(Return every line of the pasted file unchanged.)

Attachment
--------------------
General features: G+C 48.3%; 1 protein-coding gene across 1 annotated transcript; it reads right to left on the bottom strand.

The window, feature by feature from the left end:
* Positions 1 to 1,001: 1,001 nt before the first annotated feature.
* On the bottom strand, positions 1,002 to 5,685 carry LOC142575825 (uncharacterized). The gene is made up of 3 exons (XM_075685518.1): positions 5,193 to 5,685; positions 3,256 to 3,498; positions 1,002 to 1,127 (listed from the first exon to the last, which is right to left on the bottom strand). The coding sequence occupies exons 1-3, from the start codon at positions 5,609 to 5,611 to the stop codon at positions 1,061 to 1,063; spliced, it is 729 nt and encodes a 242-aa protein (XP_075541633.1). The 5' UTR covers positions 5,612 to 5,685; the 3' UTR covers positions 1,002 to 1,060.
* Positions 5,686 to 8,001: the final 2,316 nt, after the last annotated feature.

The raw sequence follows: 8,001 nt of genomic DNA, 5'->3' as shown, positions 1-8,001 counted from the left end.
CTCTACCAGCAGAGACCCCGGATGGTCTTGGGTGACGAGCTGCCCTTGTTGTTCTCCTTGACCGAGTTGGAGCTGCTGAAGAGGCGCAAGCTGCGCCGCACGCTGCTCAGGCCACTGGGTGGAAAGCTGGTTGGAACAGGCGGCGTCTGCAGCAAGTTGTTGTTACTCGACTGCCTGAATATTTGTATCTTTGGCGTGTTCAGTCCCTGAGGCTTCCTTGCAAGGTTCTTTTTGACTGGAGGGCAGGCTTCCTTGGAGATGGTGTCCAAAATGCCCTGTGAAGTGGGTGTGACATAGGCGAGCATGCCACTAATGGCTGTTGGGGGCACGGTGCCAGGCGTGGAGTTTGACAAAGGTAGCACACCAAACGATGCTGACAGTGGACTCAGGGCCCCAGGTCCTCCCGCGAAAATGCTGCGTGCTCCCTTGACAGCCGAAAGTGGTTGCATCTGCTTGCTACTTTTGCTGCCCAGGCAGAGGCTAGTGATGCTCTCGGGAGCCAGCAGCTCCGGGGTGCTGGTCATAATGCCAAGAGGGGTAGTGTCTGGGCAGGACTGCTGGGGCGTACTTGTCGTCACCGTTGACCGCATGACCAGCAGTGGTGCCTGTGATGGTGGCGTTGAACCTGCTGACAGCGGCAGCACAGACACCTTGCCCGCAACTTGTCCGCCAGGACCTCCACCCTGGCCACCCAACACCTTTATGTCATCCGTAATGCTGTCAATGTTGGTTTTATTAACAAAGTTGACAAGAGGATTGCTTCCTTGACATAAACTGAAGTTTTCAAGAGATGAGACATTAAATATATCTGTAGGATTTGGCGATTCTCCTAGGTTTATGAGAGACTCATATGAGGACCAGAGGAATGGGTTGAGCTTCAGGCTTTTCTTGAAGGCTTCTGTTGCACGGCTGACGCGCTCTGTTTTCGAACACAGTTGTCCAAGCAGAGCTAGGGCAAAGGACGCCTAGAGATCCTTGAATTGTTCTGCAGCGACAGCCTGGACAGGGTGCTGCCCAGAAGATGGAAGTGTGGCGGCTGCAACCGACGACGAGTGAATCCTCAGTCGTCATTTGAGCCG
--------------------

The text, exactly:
General features: G+C 48.3%; 1 protein-coding gene across 1 annotated transcript; it reads right to left on the bottom strand.

The window, feature by feature from the left end:
* Positions 1 to 1,001: 1,001 nt before the first annotated feature.
* On the bottom strand, positions 1,002 to 5,685 carry LOC142575825 (uncharacterized). The gene is made up of 3 exons (XM_075685518.1): positions 5,193 to 5,685; positions 3,256 to 3,498; positions 1,002 to 1,127 (listed from the first exon to the last, which is right to left on the bottom strand). The coding sequence occupies exons 1-3, from the start codon at positions 5,609 to 5,611 to the stop codon at positions 1,061 to 1,063; spliced, it is 729 nt and encodes a 242-aa protein (XP_075541633.1). The 5' UTR covers positions 5,612 to 5,685; the 3' UTR covers positions 1,002 to 1,060.
* Positions 5,686 to 8,001: the final 2,316 nt, after the last annotated feature.

The raw sequence follows: 8,001 nt of genomic DNA, 5'->3' as shown, positions 1-8,001 counted from the left end.
CTCTACCAGCAGAGACCCCGGATGGTCTTGGGTGACGAGCTGCCCTTGTTGTTCTCCTTGACCGAGTTGGAGCTGCTGAAGAGGCGCAAGCTGCGCCGCACGCTGCTCAGGCCACTGGGTGGAAAGCTGGTTGGAACAGGCGGCGTCTGCAGCAAGTTGTTGTTACTCGACTGCCTGAATATTTGTATCTTTGGCGTGTTCAGTCCCTGAGGCTTCCTTGCAAGGTTCTTTTTGACTGGAGGGCAGGCTTCCTTGGAGATGGTGTCCAAAATGCCCTGTGAAGTGGGTGTGACATAGGCGAGCATGCCACTAATGGCTGTTGGGGGCACGGTGCCAGGCGTGGAGTTTGACAAAGGTAGCACACCAAACGATGCTGACAGTGGACTCAGGGCCCCAGGTCCTCCCGCGAAAATGCTGCGTGCTCCCTTGACAGCCGAAAGTGGTTGCATCTGCTTGCTACTTTTGCTGCCCAGGCAGAGGCTAGTGATGCTCTCGGGAGCCAGCAGCTCCGGGGTGCTGGTCATAATGCCAAGAGGGGTAGTGTCTGGGCAGGACTGCTGGGGCGTACTTGTCGTCACCGTTGACCGCATGACCAGCAGTGGTGCCTGTGATGGTGGCGTTGAACCTGCTGACAGCGGCAGCACAGACACCTTGCCCGCAACTTGTCCGCCAGGACCTCCACCCTGGCCACCCAACACCTTTATGTCATCCGTAATGCTGTCAATGTTGGTTTTATTAACAAAGTTGACAAGAGGATTGCTTCCTTGACATAAACTGAAGTTTTCAAGAGATGAGACATTAAATATATCTGTAGGATTTGGCGATTCTCCTAGGTTTATGAGAGACTCATATGAGGACCAGAGGAATGGGTTGAGCTTCAGGCTTTTCTTGAAGGCTTCTGTTGCACGGCTGACGCGCTCTGTTTTCGAACACAGTTGTCCAAGCAGAGCTAGGGCAAAGGACGCCTAGAGATCCTTGAATTGTTCTGCAGCGACAGCCTGGACAGGGTGCTGCCCAGAAGATGGAAGTGTGGCGGCTGCAACCGACGACGAGTGAATCCTCAGTCGTCATTTGAGCCG